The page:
Founded during the reign of Louis XIV, Henriot
Quimper is one of the oldest French companies in operation today. The company enjoys tremendous history and symbolizes the town of Quimper.
The oldest manufacturer of Quimper Faience is the Grande Maison HB-Henriot, which has continuously produced country pottery, specializing, in tobacco pipes made of white clay. But, at the end of the 15th Century, the arrival of Jean-Baptiste Bousquet in Locmaria (originally from the Mousier region) truly marked the beginning of "three centuries of Faience".
He could not have found a better environment to set up the factory - large timber promising combustion, an easily navigable river and low-cost labor. The first piece of faience was brought out in 1708, when his son Pierre, master faiencier, came to join him in Quimper. In 1731 Pierre Bousquet gave his daughter in marriage to Pierre Bellevaux from Nevers. Following Bellavaux's death, Pierre Clement Caussy from Rouen was called and brought with him the polychrome decoration which was very fashionable in the 18th century.
In 1771, Caussy's daughter married Antoine de la Hubaudiere. This marked the beginning of a long dynasty that lasted until 1917 and was the period in which the trademark HB (la Hubaudiere) was born. HB was however, going to have to set up with the competition. In 1776 and 1791 two other faienceries joined the historic site: DUMAINE, which became the HENRIOT factory and ELOURY the PORQUIER faiencerie. Each of these three manufacturers created their own distinct identities. All three of them survived the many difficulties of the 18th century becorated and when they were, the method consisted of finger-painting and was essentially composed of simple floral designs.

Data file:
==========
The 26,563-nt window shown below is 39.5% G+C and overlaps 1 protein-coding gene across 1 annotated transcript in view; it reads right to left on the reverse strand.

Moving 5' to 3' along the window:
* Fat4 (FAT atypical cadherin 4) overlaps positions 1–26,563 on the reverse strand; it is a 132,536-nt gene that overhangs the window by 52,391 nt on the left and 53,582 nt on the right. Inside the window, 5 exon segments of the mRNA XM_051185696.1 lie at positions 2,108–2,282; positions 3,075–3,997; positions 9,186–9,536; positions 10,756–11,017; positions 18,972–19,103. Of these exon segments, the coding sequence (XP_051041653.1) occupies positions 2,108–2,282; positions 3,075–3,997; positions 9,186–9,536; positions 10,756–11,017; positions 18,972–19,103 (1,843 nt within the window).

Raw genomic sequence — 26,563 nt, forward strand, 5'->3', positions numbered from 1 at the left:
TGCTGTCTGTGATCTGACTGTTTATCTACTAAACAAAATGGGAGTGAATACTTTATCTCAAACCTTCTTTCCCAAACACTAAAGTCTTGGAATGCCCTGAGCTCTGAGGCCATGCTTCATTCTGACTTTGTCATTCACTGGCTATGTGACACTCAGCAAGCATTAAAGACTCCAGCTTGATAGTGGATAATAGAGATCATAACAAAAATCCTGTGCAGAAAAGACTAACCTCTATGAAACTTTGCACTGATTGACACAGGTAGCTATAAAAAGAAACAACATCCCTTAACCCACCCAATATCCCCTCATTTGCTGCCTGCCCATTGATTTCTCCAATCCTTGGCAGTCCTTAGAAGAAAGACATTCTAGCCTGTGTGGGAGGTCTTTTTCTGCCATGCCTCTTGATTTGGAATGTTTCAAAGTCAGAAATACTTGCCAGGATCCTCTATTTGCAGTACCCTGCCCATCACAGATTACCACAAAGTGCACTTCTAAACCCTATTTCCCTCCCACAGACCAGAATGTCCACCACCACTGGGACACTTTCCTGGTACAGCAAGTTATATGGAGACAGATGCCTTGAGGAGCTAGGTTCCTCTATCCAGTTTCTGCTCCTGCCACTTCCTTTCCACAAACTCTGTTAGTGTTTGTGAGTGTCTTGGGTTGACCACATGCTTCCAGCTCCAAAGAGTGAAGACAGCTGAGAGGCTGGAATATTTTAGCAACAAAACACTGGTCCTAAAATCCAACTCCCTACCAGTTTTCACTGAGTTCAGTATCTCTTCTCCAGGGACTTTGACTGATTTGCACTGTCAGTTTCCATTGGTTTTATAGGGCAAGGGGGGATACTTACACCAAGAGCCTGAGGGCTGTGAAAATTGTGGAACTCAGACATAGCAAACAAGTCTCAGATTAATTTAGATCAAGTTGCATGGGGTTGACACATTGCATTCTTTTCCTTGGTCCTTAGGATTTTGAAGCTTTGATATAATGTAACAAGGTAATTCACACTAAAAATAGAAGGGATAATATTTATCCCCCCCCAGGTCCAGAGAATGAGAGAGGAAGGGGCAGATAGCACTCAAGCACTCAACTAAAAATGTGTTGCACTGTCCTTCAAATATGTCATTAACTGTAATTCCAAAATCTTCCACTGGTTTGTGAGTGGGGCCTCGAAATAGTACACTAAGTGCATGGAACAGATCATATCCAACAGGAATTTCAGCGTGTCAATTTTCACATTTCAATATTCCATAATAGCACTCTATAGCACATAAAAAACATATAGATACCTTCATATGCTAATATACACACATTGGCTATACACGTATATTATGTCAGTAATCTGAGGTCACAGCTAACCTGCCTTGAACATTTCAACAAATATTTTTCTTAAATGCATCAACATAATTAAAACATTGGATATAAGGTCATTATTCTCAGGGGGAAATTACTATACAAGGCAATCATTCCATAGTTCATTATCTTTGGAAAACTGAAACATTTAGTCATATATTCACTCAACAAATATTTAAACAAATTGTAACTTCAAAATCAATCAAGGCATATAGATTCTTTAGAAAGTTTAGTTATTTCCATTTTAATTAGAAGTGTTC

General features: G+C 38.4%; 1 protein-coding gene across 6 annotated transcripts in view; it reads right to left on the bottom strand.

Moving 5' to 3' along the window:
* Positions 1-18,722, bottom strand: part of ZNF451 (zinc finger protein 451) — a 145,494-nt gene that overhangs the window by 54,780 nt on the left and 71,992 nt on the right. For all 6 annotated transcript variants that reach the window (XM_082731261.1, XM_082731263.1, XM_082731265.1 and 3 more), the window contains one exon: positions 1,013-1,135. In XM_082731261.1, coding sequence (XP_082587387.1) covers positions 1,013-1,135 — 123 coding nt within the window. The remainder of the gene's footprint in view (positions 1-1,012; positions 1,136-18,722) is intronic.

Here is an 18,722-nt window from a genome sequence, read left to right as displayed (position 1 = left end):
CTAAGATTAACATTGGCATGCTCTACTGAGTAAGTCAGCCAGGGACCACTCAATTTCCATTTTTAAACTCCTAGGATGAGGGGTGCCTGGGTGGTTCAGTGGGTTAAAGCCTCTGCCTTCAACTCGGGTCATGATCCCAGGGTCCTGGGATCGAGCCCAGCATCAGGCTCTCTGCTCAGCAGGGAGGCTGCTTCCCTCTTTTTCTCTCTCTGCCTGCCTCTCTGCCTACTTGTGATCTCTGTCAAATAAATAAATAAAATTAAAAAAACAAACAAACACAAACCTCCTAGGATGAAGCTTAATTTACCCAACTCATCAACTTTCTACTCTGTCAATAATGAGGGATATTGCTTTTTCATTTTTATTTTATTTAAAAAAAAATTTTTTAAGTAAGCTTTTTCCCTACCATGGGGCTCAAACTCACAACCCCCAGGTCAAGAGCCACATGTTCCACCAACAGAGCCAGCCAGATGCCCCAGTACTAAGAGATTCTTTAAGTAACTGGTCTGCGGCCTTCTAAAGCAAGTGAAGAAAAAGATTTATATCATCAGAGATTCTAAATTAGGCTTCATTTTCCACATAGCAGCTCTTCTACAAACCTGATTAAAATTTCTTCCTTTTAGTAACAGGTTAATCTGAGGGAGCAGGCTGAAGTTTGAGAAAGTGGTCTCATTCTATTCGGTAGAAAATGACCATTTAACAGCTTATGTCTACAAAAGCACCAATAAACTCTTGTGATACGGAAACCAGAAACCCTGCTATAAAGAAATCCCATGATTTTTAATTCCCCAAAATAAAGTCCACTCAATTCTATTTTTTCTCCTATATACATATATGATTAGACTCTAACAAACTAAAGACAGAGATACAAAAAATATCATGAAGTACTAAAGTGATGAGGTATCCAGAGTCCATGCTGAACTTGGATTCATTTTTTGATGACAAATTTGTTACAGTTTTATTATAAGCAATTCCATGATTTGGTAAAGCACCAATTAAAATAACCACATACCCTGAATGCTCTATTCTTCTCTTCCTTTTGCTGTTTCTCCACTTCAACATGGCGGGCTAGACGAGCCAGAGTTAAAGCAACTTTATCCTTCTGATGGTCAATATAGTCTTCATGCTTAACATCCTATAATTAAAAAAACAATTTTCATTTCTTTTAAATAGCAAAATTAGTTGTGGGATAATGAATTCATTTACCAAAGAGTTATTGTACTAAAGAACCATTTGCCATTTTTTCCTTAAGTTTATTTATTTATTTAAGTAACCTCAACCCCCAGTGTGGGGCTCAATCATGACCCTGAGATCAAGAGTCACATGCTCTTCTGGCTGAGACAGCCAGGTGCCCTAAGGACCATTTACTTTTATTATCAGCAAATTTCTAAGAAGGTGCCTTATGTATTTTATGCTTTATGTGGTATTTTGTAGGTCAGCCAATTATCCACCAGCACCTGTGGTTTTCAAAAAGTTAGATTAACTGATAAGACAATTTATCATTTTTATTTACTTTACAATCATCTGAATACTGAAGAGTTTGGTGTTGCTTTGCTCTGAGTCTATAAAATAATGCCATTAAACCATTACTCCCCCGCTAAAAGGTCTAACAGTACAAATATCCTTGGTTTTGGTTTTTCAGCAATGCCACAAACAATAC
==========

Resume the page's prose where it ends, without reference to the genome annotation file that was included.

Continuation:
In 1872, the widow Porquier, who had inherited Eloury, became associates with an artistic director, Alfred Beau. With great originality, he painted scenes on the faience, imitating art on canvas. It was during this period that the famous design of the little Breton man and woman in their traditional headdress was created and is still produced today.
In 1906, Henriot bought out Porquier, leaving just two faienceries in Quimper. Between 1920 and 1940, the two companies became mercilessly competitive and called upon more than 100 artists to produce exceptional pieces such as the HB Odetta stonewear by artists such as Griot, Bazin, Berthe Savigny.
Meanwhile, Jules Henriot became very interested in Rene-Yves Creston, a key figure in Ar Seiz Breur. This artistic movement was founded in 1923 and aimed to revive the Breton arts by joining together tradition and modernity. He also became interested in Mathurin Meheut who had his own workshop in the factory and was working with artists such as Jim Sevellec, Geo Fourrier and Micheau-Vernez, some of whose designs are still being reproduced in our workshops today.
At the end of the Second World War, fierce competition between HB and Henriot forced HB to update their tools to keep pace with progress and they equipped themselves with electric ovens. Financial difficulties experienced by Henriot in 1968 culminated in the merger of the two companies. During the middle of the 1970's, and with the help of the economic crisis, sales began inexorably to fall. In 1983, the Quimper Faience experienced serious financial difficulties and was under threat of liquidation.
In March 1984 a dutchman Paul Janssens, the sole importer of Quimper faiencerie in The United States, took over and relaunched the company under the banner "The New Quimper Faience". At the time, there were 59 employees. After undertaking a very serious expansion program, most notably in exports, Paul Janssens sold the company in October 2003 to Pierre Chiron, a Quimper native.
In 2011, the company was purchase by
Jean Pierre Le Goff and was renamed Henriot Quimper.
Today more than 100 people work at the Faiencerie - all perpetuating the original "savoir-faire" with the common objectives: Tradition, Creation, Innovation.